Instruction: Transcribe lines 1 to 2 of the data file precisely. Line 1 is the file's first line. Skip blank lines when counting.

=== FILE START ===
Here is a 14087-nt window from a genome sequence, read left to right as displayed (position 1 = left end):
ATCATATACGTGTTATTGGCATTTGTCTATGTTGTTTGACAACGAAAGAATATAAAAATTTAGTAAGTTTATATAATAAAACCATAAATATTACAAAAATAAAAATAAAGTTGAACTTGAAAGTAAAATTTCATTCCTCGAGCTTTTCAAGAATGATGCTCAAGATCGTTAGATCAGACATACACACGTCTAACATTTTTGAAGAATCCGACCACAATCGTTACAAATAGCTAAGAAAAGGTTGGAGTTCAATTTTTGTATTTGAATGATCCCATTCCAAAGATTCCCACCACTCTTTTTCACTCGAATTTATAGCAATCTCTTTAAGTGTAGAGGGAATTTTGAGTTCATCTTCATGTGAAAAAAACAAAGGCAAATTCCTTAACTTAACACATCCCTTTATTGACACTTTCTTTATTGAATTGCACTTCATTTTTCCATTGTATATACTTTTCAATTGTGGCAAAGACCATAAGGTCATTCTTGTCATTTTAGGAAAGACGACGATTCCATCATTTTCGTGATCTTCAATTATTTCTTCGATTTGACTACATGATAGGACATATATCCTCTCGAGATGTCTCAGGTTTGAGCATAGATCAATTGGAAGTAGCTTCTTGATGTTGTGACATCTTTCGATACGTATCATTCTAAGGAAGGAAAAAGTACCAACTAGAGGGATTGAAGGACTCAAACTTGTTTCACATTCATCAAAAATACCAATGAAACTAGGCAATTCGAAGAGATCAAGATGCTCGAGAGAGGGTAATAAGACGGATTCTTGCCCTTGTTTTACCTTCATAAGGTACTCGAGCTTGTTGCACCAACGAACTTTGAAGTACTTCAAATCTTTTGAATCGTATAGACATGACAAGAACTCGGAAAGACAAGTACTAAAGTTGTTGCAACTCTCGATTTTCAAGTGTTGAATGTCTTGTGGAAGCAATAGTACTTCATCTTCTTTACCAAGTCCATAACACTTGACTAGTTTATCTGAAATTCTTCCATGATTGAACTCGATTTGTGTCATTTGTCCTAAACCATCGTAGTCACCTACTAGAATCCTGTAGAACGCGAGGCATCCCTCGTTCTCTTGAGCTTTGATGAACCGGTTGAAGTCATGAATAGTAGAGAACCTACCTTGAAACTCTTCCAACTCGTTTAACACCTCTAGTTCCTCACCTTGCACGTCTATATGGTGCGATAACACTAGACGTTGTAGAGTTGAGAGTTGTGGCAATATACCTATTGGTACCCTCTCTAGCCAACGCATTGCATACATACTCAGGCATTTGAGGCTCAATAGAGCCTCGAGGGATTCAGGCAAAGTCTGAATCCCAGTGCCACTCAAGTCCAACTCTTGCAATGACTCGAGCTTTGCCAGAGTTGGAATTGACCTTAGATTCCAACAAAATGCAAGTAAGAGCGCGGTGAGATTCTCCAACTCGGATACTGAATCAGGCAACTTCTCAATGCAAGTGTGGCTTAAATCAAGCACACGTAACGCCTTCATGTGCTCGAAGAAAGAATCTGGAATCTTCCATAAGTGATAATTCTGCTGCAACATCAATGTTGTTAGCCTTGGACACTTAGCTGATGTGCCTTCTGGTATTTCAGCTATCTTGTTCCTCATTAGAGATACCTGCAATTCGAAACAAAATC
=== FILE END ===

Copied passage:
Here is a 14087-nt window from a genome sequence, read left to right as displayed (position 1 = left end):
ATCATATACGTGTTATTGGCATTTGTCTATGTTGTTTGACAACGAAAGAATATAAAAATTTAGTAAGTTTATATAATAAAACCATAAATATTACAAAAATAAAAATAAAGTTGAACTTGAAAGTAAAATTTCATTCCTCGAGCTTTTCAAGAATGATGCTCAAGATCGTTAGATCAGACATACACACGTCTAACATTTTTGAAGAATCCGACCACAATCGTTACAAATAGCTAAGAAAAGGTTGGAGTTCAATTTTTGTATTTGAATGATCCCATTCCAAAGATTCCCACCACTCTTTTTCACTCGAATTTATAGCAATCTCTTTAAGTGTAGAGGGAATTTTGAGTTCATCTTCATGTGAAAAAAACAAAGGCAAATTCCTTAACTTAACACATCCCTTTATTGACACTTTCTTTATTGAATTGCACTTCATTTTTCCATTGTATATACTTTTCAATTGTGGCAAAGACCATAAGGTCATTCTTGTCATTTTAGGAAAGACGACGATTCCATCATTTTCGTGATCTTCAATTATTTCTTCGATTTGACTACATGATAGGACATATATCCTCTCGAGATGTCTCAGGTTTGAGCATAGATCAATTGGAAGTAGCTTCTTGATGTTGTGACATCTTTCGATACGTATCATTCTAAGGAAGGAAAAAGTACCAACTAGAGGGATTGAAGGACTCAAACTTGTTTCACATTCATCAAAAATACCAATGAAACTAGGCAATTCGAAGAGATCAAGATGCTCGAGAGAGGGTAATAAGACGGATTCTTGCCCTTGTTTTACCTTCATAAGGTACTCGAGCTTGTTGCACCAACGAACTTTGAAGTACTTCAAATCTTTTGAATCGTATAGACATGACAAGAACTCGGAAAGACAAGTACTAAAGTTGTTGCAACTCTCGATTTTCAAGTGTTGAATGTCTTGTGGAAGCAATAGTACTTCATCTTCTTTACCAAGTCCATAACACTTGACTAGTTTATCTGAAATTCTTCCATGATTGAACTCGATTTGTGTCATTTGTCCTAAACCATCGTAGTCACCTACTAGAATCCTGTAGAACGCGAGGCATCCCTCGTTCTCTTGAGCTTTGATGAACCGGTTGAAGTCATGAATAGTAGAGAACCTACCTTGAAACTCTTCCAACTCGTTTAACACCTCTAGTTCCTCACCTTGCACGTCTATATGGTGCGATAACACTAGACGTTGTAGAGTTGAGAGTTGTGGCAATATACCTATTGGTACCCTCTCTAGCCAACGCATTGCATACATACTCAGGCATTTGAGGCTCAATAGAGCCTCGAGGGATTCAGGCAAAGTCTGAATCCCAGTGCCACTCAAGTCCAACTCTTGCAATGACTCGAGCTTTGCCAGAGTTGGAATTGACCTTAGATTCCAACAAAATGCAAGTAAGAGCGCGGTGAGATTCTCCAACTCGGATACTGAATCAGGCAACTTCTCAATGCAAGTGTGGCTTAAATCAAGCACACGTAACGCCTTCATGTGCTCGAAGAAAGAATCTGGAATCTTCCATAAGTGATAATTCTGCTGCAACATCAATGTTGTTAGCCTTGGACACTTAGCTGATGTGCCTTCTGGTATTTCAGCTATCTTGTTCCTCATTAGAGATACCTGCAATTCGAAACAAAATC